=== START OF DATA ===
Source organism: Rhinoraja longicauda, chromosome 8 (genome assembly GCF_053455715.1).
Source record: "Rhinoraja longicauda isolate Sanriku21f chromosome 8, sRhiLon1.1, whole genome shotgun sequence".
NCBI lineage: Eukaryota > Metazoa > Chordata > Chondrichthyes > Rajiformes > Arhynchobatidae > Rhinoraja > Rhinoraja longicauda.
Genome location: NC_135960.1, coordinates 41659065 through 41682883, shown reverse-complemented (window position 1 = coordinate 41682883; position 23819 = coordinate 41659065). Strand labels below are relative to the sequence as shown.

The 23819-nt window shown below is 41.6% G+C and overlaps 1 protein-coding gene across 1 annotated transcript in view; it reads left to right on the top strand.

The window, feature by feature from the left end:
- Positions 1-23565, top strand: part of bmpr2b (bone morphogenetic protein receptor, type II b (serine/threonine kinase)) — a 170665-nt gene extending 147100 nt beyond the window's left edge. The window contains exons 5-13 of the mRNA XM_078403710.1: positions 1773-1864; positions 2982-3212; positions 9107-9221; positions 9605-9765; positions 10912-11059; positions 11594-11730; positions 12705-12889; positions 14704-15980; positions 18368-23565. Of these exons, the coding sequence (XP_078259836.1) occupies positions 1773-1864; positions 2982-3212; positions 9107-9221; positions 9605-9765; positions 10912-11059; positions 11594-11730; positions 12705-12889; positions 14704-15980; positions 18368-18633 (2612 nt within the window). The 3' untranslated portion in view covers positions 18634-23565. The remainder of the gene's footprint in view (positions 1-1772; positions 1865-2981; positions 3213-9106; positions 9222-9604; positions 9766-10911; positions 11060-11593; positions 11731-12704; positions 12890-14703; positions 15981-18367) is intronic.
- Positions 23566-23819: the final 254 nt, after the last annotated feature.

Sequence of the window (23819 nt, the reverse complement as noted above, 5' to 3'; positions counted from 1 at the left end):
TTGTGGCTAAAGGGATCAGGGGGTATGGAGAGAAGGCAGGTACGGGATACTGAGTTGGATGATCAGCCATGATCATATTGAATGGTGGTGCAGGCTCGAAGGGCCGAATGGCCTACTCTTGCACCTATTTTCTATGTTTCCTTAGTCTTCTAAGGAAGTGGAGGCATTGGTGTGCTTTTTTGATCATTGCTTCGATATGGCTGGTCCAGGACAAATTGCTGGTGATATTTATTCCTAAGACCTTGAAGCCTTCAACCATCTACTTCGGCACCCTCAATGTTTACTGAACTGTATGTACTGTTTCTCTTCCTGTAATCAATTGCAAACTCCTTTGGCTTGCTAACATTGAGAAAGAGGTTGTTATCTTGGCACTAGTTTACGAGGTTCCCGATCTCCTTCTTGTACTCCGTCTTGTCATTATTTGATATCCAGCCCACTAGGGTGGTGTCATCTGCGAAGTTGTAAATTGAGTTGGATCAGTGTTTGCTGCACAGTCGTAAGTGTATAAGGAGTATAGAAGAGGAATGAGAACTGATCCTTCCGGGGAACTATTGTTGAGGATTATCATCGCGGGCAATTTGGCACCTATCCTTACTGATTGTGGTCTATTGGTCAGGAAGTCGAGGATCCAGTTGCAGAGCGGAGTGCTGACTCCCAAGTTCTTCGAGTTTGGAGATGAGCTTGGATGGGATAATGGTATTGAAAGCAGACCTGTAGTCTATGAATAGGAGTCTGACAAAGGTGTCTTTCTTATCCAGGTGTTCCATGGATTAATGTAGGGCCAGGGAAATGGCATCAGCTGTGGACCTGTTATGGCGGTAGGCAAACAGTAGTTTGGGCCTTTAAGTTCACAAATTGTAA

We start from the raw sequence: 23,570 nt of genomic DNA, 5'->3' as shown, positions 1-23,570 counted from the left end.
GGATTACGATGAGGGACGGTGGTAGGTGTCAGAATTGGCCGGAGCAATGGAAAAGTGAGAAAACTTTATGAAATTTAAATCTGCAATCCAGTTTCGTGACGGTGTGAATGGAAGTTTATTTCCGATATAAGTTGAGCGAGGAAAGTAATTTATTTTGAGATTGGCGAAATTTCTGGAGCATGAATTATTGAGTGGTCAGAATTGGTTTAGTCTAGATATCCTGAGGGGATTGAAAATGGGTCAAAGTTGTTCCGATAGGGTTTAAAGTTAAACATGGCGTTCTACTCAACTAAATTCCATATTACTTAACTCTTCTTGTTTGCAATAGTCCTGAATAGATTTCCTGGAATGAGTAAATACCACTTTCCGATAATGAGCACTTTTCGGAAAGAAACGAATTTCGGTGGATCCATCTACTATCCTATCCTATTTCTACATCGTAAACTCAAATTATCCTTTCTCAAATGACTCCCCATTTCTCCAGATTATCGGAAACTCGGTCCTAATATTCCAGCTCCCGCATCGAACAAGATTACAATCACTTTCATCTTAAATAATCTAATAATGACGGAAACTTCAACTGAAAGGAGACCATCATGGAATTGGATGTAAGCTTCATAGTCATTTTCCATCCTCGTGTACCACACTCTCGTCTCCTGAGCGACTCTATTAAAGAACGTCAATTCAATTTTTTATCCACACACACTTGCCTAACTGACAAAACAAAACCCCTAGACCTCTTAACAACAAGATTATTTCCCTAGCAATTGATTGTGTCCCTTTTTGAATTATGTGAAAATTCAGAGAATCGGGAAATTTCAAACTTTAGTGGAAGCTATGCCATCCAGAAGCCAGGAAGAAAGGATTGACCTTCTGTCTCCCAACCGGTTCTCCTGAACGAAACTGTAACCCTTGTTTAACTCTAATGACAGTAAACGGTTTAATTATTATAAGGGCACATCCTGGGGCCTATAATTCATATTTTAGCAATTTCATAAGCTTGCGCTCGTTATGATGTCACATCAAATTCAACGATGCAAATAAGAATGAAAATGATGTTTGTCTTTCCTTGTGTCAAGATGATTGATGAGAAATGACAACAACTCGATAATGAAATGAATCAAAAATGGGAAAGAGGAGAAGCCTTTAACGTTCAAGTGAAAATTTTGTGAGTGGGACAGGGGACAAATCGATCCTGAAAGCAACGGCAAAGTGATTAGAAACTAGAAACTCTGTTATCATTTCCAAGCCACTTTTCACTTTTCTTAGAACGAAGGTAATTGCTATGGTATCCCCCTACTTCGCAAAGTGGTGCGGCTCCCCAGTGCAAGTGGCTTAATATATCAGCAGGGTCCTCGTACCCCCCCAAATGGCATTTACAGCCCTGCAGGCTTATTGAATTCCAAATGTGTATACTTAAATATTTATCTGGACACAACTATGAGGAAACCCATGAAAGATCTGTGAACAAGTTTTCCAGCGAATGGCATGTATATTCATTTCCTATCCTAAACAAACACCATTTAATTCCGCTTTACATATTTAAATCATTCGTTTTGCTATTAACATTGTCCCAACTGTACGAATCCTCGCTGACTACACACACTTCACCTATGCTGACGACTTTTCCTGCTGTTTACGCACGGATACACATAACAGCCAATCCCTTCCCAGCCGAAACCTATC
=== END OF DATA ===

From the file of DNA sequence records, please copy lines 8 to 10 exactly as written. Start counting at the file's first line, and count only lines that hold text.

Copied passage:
- Positions 23566-23819: the final 254 nt, after the last annotated feature.

Sequence of the window (23819 nt, the reverse complement as noted above, 5' to 3'; positions counted from 1 at the left end):
TTGTGGCTAAAGGGATCAGGGGGTATGGAGAGAAGGCAGGTACGGGATACTGAGTTGGATGATCAGCCATGATCATATTGAATGGTGGTGCAGGCTCGAAGGGCCGAATGGCCTACTCTTGCACCTATTTTCTATGTTTCCTTAGTCTTCTAAGGAAGTGGAGGCATTGGTGTGCTTTTTTGATCATTGCTTCGATATGGCTGGTCCAGGACAAATTGCTGGTGATATTTATTCCTAAGACCTTGAAGCCTTCAACCATCTACTTCGGCACCCTCAATGTTTACTGAACTGTATGTACTGTTTCTCTTCCTGTAATCAATTGCAAACTCCTTTGGCTTGCTAACATTGAGAAAGAGGTTGTTATCTTGGCACTAGTTTACGAGGTTCCCGATCTCCTTCTTGTACTCCGTCTTGTCATTATTTGATATCCAGCCCACTAGGGTGGTGTCATCTGCGAAGTTGTAAATTGAGTTGGATCAGTGTTTGCTGCACAGTCGTAAGTGTATAAGGAGTATAGAAGAGGAATGAGAACTGATCCTTCCGGGGAACTATTGTTGAGGATTATCATCGCGGGCAATTTGGCACCTATCCTTACTGATTGTGGTCTATTGGTCAGGAAGTCGAGGATCCAGTTGCAGAGCGGAGTGCTGACTCCCAAGTTCTTCGAGTTTGGAGATGAGCTTGGATGGGATAATGGTATTGAAAGCAGACCTGTAGTCTATGAATAGGAGTCTGACAAAGGTGTCTTTCTTATCCAGGTGTTCCATGGATTAATGTAGGGCCAGGGAAATGGCATCAGCTGTGGACCTGTTATGGCGGTAGGCAAACAGTAGTTTGGGCCTTTAAGTTCACAAATTGTAA